This past weekend I came down to Alexandria to pick up my parent’s from the airport. I pottered around the house getting things ready for them, did some last minute errands for them and for myself until their flight was due to arrive later that evening. I went to do some of their weeks shopping and as I rolled my trolley up and down the aisles of the hyper market bumping into some friends, striking up a conversation not knowing that another opportunity would be waiting literally right around the corner. I paid for the shopping and stopped at a coffee shop. As I sat inside sipping my orange juice, taking a bite from my spinach cheese pastry, skimming through a magazine and subconsciously checked things off on my mental to do list, two young girls walked in to the coffee shop, from their attire it was obvious that they could not afford any items on the menu. They sat at a table and as quietly as they could they pulled out a bag of potato chips that they had probably bought with their saved up money and sat sharing it between them. I knew that some individuals who like to go to the coffee shop wouldn’t appreciate their presence and would probably ask the employees to have them leave the premises. To ensure that no one would have the opportunity of putting the employees or the young girls in an embarrassing situation I quickly finished my beverage and pastry and pushed my trolley back to  the cashier and waited in line to place another order. I ordered two chocolate twist pastry and two orange juices and told the cashier to give it to the two little girls sitting at the table. The cashier sighed and smiled trying very hard to hold back the tears. I paid for the order and left. Although I wasn’t there to see their reaction, I know that they appreciated the gesture and felt special sitting there as equals to everyone else.

Acts of kindness don’t always have to be in the form of monetary things. It can be something as simple as acknowledging your waiter by his or her name when you’re at a restaurant and not talking at him or her but with them. Remember to thank them, when they bring your order and when they take the plate away. Believe me they will appreciate it more than you will ever know. You might have been the nicest person they have served all day. When you walk into your building and pass the porter (bowab), say hello and ask how they are and listen to their reply. When you are stuck in traffic, remember you aren’t the only one getting frustrated, there are all those other drivers who are stopped next to you probably feeling the same way you are, if the cars start to move and you see someone attempting to cross in front of you, let them, the few seconds you wait won’t make a difference and you never know you may be helping that person indirectly by getting to a place they may need to be urgently a little quicker.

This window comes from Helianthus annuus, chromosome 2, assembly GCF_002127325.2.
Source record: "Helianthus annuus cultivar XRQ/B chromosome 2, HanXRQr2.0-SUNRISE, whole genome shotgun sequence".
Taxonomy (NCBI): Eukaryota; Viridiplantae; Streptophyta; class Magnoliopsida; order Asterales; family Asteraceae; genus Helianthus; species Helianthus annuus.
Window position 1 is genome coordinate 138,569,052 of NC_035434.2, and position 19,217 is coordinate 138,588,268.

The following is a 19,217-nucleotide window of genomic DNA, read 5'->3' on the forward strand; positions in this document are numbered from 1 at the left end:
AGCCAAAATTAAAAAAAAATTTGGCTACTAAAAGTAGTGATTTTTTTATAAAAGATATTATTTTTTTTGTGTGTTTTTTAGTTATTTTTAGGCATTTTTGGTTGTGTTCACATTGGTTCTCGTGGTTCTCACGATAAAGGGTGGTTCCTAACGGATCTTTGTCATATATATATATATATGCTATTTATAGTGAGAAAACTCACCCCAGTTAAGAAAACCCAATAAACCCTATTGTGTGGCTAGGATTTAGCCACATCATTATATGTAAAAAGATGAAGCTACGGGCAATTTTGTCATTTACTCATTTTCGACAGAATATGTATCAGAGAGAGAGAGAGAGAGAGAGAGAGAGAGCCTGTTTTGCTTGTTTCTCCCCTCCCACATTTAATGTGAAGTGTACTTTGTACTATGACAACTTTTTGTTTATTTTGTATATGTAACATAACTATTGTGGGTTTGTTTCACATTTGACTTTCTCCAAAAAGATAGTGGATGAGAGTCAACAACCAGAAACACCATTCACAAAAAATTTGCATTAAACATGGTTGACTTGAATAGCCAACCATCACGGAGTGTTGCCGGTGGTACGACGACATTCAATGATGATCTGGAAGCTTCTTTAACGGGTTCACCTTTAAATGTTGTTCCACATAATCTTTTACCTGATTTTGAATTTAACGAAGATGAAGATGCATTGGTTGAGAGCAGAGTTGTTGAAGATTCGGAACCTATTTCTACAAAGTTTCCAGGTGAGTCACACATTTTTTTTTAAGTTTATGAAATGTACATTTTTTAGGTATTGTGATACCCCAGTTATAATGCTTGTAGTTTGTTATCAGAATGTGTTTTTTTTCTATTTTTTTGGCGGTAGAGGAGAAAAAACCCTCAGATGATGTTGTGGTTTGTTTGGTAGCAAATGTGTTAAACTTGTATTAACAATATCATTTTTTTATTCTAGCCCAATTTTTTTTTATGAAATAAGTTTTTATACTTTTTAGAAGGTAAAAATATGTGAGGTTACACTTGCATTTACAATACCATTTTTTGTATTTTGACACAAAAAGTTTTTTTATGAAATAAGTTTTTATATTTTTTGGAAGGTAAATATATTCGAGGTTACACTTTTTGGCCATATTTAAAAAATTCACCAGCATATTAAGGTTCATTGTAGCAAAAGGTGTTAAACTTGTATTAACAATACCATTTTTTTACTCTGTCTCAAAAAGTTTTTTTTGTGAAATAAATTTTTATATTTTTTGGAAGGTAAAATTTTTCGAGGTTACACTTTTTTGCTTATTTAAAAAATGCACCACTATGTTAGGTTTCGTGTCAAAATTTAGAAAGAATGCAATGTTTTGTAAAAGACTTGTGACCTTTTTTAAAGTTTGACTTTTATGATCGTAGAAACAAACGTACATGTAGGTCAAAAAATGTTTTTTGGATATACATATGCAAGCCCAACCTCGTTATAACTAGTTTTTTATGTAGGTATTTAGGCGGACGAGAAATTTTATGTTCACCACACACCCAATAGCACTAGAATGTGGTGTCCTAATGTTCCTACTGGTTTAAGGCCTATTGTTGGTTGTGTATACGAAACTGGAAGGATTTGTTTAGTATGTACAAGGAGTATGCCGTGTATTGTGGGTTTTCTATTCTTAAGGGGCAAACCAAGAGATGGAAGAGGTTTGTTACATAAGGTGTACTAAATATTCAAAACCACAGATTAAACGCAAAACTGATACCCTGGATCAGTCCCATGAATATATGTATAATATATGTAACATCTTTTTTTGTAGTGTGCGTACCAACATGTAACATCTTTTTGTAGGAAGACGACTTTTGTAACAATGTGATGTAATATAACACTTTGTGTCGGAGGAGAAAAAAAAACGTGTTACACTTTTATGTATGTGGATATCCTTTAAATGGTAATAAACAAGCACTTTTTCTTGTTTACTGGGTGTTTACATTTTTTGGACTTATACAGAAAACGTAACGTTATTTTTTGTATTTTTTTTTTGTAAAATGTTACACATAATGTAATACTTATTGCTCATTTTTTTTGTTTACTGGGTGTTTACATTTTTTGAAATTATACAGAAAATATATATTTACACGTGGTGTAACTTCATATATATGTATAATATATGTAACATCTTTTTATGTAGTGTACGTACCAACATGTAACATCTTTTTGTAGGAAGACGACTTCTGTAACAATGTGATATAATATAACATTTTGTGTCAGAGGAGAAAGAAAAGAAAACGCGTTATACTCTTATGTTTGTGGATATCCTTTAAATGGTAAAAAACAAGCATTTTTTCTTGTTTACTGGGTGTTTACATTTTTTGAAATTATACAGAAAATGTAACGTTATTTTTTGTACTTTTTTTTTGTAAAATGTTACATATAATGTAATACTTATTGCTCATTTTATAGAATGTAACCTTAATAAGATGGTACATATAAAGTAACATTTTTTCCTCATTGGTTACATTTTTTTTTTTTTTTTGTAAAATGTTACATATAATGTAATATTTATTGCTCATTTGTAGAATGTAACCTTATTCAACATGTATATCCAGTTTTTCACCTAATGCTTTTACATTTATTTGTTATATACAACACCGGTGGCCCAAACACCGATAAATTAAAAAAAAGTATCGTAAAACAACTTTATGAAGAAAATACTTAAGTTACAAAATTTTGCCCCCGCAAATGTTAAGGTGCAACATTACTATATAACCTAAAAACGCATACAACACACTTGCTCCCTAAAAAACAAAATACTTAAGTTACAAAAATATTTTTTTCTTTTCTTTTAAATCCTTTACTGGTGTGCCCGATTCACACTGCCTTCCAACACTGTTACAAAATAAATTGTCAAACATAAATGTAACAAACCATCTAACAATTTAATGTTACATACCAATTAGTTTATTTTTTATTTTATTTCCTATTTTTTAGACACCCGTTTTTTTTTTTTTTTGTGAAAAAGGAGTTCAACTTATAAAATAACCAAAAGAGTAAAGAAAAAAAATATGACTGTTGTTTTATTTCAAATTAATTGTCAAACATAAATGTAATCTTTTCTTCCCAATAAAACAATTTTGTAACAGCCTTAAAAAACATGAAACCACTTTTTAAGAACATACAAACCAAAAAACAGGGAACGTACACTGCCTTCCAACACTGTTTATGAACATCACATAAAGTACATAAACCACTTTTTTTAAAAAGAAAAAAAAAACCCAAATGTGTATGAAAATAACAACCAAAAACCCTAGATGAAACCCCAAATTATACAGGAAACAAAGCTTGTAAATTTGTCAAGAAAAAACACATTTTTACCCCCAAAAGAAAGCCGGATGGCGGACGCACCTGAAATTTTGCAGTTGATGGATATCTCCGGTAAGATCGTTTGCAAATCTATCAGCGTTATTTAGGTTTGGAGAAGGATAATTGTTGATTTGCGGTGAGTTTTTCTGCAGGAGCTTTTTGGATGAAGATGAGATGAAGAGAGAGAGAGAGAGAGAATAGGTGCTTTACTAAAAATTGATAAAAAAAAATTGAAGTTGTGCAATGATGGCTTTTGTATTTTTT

On that note, I challenge you! Yes, you! I challenge you to do something nice for someone else without expecting anything in return. It could be a stranger, a family member or a friend you know. I defy you to tell me that when you have done it that you didn’t feel good afterwards.